Heroin Treatment Statistics
Heroin treatment statistics shows that pharmacological treatment of opioid addiction gives good results: it increases retention in treatment and decreases substance use, transmission of infectious diseases, and criminal activity.6
Medications are often used in the detoxification stage, when a person is likely to experience unpleasant withdrawal symptoms when they quit using drugs. These symptoms can be quite severe and involve nausea, pain, or diarrhea.
Behavioral therapies that may increase chances of recovery from heroin addiction are the following:6
- Cognitive-behavioral therapy aims to change patterns of thinking and behavior that lead to drug abuse. It also helps the person learn how to cope with triggers of drug abuse.
- Contingency management is based on motivational incentives such as small cash rewards for staying drug-free.
When it comes to the cost-effectiveness of treatment, heroin treatment statistics show that compared to drug users with little or no addiction treatment, those who went through treatment that consisted of buprenorphine plus addiction counseling had significantly lower total health costs.7
Heroin Treatment Length and Success Rates
A study that looked into the relation of treatment length and relapse time found that the users who completed an entire six-week inpatient treatment program also had a significantly delayed relapse. This shows that staying in treatment long enough is critical.5
A study that explored the success rates of medication-assisted treatment found that patients who used medication for at least 1-2 years have the greatest rates of long-term success.9
Relation Between Heroin and Prescription Opioids
In some cases, heroin is used with other drugs or as a replacement for other drugs:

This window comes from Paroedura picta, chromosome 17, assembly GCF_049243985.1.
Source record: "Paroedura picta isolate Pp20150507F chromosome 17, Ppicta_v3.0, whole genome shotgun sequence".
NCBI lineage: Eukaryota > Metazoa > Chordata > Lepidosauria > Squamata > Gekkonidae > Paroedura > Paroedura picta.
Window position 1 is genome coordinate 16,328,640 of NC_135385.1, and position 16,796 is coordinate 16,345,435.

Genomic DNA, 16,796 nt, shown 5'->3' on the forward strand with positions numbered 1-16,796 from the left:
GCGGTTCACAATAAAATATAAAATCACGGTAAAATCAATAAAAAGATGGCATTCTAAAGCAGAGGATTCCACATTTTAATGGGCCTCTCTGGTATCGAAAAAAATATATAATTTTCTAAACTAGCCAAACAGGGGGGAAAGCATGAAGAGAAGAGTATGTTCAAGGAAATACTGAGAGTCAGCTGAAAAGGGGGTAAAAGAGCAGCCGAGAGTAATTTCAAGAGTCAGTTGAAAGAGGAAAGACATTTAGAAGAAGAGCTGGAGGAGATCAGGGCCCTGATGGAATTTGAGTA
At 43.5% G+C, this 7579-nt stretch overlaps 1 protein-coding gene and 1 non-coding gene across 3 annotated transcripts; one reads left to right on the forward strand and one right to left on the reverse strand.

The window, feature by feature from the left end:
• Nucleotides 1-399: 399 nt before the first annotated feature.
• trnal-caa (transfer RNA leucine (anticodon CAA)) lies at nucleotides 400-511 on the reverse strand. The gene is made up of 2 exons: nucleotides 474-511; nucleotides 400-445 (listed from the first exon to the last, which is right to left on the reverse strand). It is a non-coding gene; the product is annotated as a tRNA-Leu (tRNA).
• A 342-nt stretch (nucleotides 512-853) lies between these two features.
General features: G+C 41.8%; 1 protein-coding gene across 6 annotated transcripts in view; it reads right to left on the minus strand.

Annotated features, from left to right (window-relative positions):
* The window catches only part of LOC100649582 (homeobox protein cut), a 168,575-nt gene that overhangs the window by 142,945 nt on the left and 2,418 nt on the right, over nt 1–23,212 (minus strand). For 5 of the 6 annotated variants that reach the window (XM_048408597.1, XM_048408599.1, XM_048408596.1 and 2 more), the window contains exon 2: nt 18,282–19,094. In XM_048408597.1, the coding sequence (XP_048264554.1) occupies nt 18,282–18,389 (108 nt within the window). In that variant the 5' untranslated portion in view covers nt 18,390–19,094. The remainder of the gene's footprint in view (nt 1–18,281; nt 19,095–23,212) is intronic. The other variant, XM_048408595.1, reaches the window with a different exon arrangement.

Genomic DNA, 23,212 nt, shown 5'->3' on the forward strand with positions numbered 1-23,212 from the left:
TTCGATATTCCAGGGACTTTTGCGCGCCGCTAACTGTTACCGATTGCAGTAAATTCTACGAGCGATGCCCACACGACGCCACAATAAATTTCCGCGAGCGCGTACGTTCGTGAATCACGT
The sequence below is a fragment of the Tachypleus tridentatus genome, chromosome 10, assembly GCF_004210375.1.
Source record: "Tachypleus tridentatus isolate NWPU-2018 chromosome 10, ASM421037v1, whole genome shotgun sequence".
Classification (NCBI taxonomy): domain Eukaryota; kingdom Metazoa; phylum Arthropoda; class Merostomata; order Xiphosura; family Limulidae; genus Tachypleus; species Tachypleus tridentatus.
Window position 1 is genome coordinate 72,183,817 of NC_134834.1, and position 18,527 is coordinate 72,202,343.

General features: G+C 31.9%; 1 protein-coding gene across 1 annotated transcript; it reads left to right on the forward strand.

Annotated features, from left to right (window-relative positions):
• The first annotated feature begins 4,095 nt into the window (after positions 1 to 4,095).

- Statistics say that 4-6% of people who misuse prescription opioid drugs start using heroin.10
- Around 80% of people who use heroin first misused prescription opioids.10
- Over 90% of heroin users use at least one more drug.11
- 45% of heroin users are also addicted to prescription opioid painkillers.11
1. National Institute on Drug Abuse. (2018). Heroin Research Report Overview.
2. United States Drug Enforcement Administration. (2015). National Heroin Threat Assessment Summary
3. Connecticut Department of Mental Health and Addiction Services. (2019). Annual Statistical Report.
4. National Institute on Drug Abuse. (2020). Treatment and Recovery.
5. Smyth B. P., Barry J., Keenan E. & Ducray K. (2010). Lapse and relapse following inpatient treatment of opiate dependence. Ir Med J,103(6), 176-9.
6. National Institute on Drug Abuse (2018). What are the treatments for heroin use disorder?
7. Lynch F. L., McCarty D., Mertens J., Perrin, А., Green, C. A., Parthasarathy, S., Dickerson, J., (…) (2014).Costs of care for persons with opioid dependence in commercial integrated health systems. Addict Sci Clin Pract, 9, 16.
8. National Institute on Drug Abuse. (2019). Naloxone.
9. National Council for Behavioral Health. Medication Assisted Treatment.
10. National Institute on Drug Abuse. (2020). Opioid Overdose Crisis
11. Centers for Disease Control and Prevention (2015). Today’s Heroin Epidemic.